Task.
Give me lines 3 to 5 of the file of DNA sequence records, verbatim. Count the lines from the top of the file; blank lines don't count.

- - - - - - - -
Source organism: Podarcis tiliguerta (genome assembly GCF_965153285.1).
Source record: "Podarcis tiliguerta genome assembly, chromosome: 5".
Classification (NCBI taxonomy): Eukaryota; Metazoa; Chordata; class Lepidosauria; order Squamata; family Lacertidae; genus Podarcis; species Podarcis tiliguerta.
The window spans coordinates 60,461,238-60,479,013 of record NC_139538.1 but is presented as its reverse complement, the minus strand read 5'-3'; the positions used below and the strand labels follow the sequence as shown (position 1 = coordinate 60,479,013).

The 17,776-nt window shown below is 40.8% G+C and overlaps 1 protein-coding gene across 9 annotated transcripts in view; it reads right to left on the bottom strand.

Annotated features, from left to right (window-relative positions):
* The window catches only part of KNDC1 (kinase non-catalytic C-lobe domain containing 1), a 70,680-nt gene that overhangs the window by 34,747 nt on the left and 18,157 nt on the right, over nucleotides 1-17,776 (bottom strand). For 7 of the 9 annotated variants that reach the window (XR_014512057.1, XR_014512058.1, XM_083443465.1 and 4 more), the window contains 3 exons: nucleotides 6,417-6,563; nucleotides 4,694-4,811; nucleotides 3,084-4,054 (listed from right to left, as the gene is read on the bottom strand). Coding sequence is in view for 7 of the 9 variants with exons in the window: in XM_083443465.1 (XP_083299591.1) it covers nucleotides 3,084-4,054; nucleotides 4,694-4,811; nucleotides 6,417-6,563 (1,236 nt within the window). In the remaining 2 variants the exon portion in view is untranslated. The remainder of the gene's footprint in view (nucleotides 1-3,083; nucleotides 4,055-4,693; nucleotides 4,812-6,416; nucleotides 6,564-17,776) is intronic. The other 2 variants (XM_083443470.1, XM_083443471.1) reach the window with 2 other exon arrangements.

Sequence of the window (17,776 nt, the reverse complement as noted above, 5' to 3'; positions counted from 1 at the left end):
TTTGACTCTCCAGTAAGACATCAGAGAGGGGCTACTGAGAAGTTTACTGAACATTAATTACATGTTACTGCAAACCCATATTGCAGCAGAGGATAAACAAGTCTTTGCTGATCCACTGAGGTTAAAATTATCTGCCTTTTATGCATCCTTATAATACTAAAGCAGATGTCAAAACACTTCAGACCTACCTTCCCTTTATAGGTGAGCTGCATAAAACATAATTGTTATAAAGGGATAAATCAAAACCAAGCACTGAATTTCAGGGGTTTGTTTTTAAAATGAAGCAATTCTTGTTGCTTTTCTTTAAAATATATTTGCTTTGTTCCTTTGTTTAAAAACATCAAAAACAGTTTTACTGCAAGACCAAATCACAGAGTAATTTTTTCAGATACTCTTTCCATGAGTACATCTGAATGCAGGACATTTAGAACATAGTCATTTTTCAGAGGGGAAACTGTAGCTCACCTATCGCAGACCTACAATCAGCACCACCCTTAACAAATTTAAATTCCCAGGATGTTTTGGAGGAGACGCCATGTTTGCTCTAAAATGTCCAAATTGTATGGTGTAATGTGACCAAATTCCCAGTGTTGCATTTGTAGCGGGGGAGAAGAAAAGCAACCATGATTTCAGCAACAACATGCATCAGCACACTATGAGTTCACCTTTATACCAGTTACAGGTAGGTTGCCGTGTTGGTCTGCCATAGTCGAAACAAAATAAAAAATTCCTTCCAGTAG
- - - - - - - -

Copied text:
Classification (NCBI taxonomy): Eukaryota; Metazoa; Chordata; class Lepidosauria; order Squamata; family Lacertidae; genus Podarcis; species Podarcis tiliguerta.
The window spans coordinates 60,461,238-60,479,013 of record NC_139538.1 but is presented as its reverse complement, the minus strand read 5'-3'; the positions used below and the strand labels follow the sequence as shown (position 1 = coordinate 60,479,013).

The 17,776-nt window shown below is 40.8% G+C and overlaps 1 protein-coding gene across 9 annotated transcripts in view; it reads right to left on the bottom strand.